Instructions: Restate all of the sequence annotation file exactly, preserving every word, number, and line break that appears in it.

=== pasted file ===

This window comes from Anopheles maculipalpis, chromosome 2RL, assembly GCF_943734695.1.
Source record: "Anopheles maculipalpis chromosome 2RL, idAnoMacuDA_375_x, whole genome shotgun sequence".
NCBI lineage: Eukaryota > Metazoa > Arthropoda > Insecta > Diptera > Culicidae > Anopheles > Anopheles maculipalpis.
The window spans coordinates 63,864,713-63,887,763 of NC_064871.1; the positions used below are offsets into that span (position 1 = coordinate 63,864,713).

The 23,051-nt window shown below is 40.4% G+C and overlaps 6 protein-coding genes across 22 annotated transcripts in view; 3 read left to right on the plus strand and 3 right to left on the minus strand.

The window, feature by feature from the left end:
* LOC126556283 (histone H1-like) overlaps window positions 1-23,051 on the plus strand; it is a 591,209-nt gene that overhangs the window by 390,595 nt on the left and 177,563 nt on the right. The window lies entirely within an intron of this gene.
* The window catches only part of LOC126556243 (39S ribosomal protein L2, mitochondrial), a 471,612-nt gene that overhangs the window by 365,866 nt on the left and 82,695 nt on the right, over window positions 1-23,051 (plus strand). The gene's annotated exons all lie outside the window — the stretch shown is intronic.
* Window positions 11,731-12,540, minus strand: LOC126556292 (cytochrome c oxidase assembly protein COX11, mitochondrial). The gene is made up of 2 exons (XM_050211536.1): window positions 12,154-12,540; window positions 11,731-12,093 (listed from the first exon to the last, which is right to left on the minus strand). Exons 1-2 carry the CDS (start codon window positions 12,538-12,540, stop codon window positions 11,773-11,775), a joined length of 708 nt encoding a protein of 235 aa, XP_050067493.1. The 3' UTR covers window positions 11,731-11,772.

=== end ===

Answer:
This window comes from Anopheles maculipalpis, chromosome 2RL, assembly GCF_943734695.1.
Source record: "Anopheles maculipalpis chromosome 2RL, idAnoMacuDA_375_x, whole genome shotgun sequence".
NCBI lineage: Eukaryota > Metazoa > Arthropoda > Insecta > Diptera > Culicidae > Anopheles > Anopheles maculipalpis.
The window spans coordinates 63,864,713-63,887,763 of NC_064871.1; the positions used below are offsets into that span (position 1 = coordinate 63,864,713).

The 23,051-nt window shown below is 40.4% G+C and overlaps 6 protein-coding genes across 22 annotated transcripts in view; 3 read left to right on the plus strand and 3 right to left on the minus strand.

The window, feature by feature from the left end:
* LOC126556283 (histone H1-like) overlaps window positions 1-23,051 on the plus strand; it is a 591,209-nt gene that overhangs the window by 390,595 nt on the left and 177,563 nt on the right. The window lies entirely within an intron of this gene.
* The window catches only part of LOC126556243 (39S ribosomal protein L2, mitochondrial), a 471,612-nt gene that overhangs the window by 365,866 nt on the left and 82,695 nt on the right, over window positions 1-23,051 (plus strand). The gene's annotated exons all lie outside the window — the stretch shown is intronic.
* Window positions 11,731-12,540, minus strand: LOC126556292 (cytochrome c oxidase assembly protein COX11, mitochondrial). The gene is made up of 2 exons (XM_050211536.1): window positions 12,154-12,540; window positions 11,731-12,093 (listed from the first exon to the last, which is right to left on the minus strand). Exons 1-2 carry the CDS (start codon window positions 12,538-12,540, stop codon window positions 11,773-11,775), a joined length of 708 nt encoding a protein of 235 aa, XP_050067493.1. The 3' UTR covers window positions 11,731-11,772.